Having resided for many years in the landmark Birtley Towers, completed in 1934 by Emil Sodersten, I figure I should know a lot more about the area’s Art Deco underpinnings. Renaissance Tours are good for special interest walkabouts, so I join Art Deco enthusiast Claudia Chan Shaw, who leads her group a merry dance through a world of squeaky grilled lifts, cornices restored in gentle eau de nil and apricot, chevron graphics, amber glass, and tactile curves.

The recently refreshed eau de nil and apricot detailing of the Cahors foyer. Photo: Susan Skelly

We admire foyers (Cahors, Marlborough Hall), storied facades ( Birtley Towers, Twenty Macleay Street, Wychbury, The Hartley, The Oxley, and Adereham Hall, which locals call Gotham City). We pass a slumbering hotel (the Piccadilly) and lament the passing of the Soho Bar. We pass a slumbering theatre awaiting its next incarnation (The Minerva, which opened in May 1939 with a production of Robert Sherwood’s Idiot’s Delight before becoming the Metro cinema a decade or so later, shocking with Hair in 1969 and in recent times the HQ of Mad Max moviemaker, George Miller).

Metro Theatre, Potts Point, awaiting a $50m facelift. Photo: © Claudia Chan Shaw

We browse an antiques emporium and a vintage fashion boutique full of period temptations.

But one of most gob-smacking art deco pitstops is the home of Sydney specialist dentist, Dr Peter Sheridan, AM, whose collection of art deco radios – mostly Bakelite and Catalin – is a tribute to the largely unsung industrial designers of the era – and to his wife Jan Hatch who has managed to style up an apartment with 320 radios without running screaming from the building. (“As I have said on many occasions,” says Sheridan in DecoRadio: The Most Beautiful Radios Ever Made, one of several books he has written on the period, “Jan can make an obsession look like a noble quest.”)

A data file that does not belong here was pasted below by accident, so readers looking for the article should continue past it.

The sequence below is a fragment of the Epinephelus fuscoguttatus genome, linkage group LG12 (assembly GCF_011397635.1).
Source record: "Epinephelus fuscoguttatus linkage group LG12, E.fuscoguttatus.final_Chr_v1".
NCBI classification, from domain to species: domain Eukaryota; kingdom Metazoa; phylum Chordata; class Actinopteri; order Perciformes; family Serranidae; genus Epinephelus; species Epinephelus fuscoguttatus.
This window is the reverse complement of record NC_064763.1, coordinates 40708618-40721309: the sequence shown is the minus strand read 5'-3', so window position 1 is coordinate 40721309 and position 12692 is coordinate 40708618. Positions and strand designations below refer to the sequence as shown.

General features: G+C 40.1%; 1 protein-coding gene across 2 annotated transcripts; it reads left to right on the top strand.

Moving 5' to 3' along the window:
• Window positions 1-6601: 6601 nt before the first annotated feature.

Art Deco Bakelite radios collected by Dr Peter Sheridan AM and Jan Hatch. Photo: © Peter Sheridan.

Renaissance Tours also celebrates pop artist Martin Sharp with a day trip that winds up at the Yellow House in Macleay Street. While I will remember the destination best for pastry queen Lorraine Godsmark’s date tart and strawberry mascarpone cake when it was Yellow Bistro, it’s where Sharp established an artists’ collective in 1969.

The Yellow House, home to Sydney’s most acclaimed artists. Photo: Susan Skelly

It influenced a generation of artists, performers and filmmakers. Peer into the foyer to glimpse Fantomas, an original Sharp painting on brickwork discovered upstairs under layers of plaster upstairs and moved – brick by brick – downstairs.

At The Roosevelt in Orwell Street, a nightspot named after a Kings Cross bar owned by crime boss Abe Saffron, I order the cocktail I’ve been ordering for almost a decade. The Rum Blazer. Zacapa rum, cinnamon, star anise, a twist of orange peel, and a bartender with a nitro trolley working the flame with the dexterity of a magician. One sniff and you’re in orbit. Going out in a blaze of glory.

The Roosevelt, home of the Rum Blazer. Photo: © Claudia Chan Shaw

The next Art Deco Potts Point tour is scheduled for Saturday, September 25: for details, visit Dark Stories,